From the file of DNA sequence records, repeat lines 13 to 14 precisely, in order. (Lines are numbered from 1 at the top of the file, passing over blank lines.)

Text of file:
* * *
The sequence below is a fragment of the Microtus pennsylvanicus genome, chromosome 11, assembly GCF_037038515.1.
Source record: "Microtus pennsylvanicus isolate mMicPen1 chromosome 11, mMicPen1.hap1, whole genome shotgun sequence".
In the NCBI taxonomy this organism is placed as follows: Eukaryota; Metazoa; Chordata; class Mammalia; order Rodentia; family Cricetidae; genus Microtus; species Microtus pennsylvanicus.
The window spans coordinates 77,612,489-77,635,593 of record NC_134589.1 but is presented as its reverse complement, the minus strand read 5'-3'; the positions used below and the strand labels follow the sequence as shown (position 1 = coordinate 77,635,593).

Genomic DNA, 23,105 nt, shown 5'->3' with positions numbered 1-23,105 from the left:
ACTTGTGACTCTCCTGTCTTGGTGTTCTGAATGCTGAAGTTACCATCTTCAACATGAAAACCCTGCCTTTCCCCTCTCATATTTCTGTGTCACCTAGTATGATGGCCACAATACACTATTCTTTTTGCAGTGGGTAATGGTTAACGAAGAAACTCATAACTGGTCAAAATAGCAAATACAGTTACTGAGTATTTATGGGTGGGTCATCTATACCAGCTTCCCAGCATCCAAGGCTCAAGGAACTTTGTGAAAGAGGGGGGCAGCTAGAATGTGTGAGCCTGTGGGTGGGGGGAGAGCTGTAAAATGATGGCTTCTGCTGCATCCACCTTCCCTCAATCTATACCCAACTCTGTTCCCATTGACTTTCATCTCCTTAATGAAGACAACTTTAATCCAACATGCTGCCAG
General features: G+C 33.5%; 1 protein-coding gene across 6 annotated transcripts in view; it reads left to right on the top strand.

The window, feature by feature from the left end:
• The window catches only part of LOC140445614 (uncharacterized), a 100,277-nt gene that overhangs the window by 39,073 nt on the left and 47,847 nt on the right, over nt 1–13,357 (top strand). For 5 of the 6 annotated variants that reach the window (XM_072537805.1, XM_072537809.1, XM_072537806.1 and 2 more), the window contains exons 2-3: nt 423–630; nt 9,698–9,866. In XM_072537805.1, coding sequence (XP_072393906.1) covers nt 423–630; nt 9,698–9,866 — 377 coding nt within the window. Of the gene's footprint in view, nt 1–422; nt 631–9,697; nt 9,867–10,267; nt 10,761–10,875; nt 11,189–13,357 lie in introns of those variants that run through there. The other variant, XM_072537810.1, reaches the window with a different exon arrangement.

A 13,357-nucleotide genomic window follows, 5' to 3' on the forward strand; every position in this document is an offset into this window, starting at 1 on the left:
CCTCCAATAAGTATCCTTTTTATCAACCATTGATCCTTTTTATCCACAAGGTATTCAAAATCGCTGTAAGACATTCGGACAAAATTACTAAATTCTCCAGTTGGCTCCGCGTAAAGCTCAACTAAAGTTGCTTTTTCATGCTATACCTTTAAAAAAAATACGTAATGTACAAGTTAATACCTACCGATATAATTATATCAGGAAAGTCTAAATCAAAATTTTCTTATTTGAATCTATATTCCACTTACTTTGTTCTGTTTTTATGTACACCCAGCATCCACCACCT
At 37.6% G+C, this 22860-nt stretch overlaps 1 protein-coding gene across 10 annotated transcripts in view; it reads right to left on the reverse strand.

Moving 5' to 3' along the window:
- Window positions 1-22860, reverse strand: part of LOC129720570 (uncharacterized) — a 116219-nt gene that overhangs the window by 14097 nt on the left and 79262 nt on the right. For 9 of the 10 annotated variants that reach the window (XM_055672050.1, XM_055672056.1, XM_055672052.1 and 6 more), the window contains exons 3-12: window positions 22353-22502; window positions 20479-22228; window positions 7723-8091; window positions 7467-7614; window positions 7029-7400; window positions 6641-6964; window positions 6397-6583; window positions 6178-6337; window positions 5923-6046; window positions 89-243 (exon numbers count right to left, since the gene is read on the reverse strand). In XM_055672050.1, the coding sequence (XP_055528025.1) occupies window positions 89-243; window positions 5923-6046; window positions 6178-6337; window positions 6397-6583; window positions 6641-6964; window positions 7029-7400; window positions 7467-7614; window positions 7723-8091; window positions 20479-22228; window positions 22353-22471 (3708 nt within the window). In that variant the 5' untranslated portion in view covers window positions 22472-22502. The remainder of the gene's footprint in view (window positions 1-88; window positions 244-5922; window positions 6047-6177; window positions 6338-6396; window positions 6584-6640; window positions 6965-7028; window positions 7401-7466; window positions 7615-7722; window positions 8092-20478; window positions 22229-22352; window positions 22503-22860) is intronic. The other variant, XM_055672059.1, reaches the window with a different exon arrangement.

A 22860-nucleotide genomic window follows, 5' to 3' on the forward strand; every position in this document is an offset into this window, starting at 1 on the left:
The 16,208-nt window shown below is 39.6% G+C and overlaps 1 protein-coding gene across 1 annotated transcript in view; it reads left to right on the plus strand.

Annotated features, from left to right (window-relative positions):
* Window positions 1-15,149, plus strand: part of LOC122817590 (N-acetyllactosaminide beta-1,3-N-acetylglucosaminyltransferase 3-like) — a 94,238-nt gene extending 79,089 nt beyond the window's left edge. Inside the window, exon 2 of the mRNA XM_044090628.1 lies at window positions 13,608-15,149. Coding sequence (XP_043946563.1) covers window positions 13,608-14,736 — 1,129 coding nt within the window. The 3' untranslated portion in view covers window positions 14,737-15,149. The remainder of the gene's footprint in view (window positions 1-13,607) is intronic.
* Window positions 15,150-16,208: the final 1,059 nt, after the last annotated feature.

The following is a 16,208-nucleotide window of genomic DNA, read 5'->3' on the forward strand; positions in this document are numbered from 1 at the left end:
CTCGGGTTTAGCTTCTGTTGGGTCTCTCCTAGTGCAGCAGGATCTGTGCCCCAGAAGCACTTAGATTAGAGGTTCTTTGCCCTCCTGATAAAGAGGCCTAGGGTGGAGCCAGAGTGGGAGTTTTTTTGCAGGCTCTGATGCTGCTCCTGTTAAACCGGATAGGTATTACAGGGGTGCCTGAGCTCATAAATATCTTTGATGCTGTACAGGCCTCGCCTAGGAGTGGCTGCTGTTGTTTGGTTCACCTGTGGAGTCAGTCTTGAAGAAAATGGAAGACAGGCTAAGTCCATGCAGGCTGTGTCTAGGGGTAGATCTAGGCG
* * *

Moving 5' to 3' along the window:
- Window positions 1-22860, reverse strand: part of LOC129720570 (uncharacterized) — a 116219-nt gene that overhangs the window by 14097 nt on the left and 79262 nt on the right. For 9 of the 10 annotated variants that reach the window (XM_055672050.1, XM_055672056.1, XM_055672052.1 and 6 more), the window contains exons 3-12: window positions 22353-22502; window positions 20479-22228; window positions 7723-8091; window positions 7467-7614; window positions 7029-7400; window positions 6641-6964; window positions 6397-6583; window positions 6178-6337; window positions 5923-6046; window positions 89-243 (exon numbers count right to left, since the gene is read on the reverse strand). In XM_055672050.1, the coding sequence (XP_055528025.1) occupies window positions 89-243; window positions 5923-6046; window positions 6178-6337; window positions 6397-6583; window positions 6641-6964; window positions 7029-7400; window positions 7467-7614; window positions 7723-8091; window positions 20479-22228; window positions 22353-22471 (3708 nt within the window). In that variant the 5' untranslated portion in view covers window positions 22472-22502. The remainder of the gene's footprint in view (window positions 1-88; window positions 244-5922; window positions 6047-6177; window positions 6338-6396; window positions 6584-6640; window positions 6965-7028; window positions 7401-7466; window positions 7615-7722; window positions 8092-20478; window positions 22229-22352; window positions 22503-22860) is intronic. The other variant, XM_055672059.1, reaches the window with a different exon arrangement.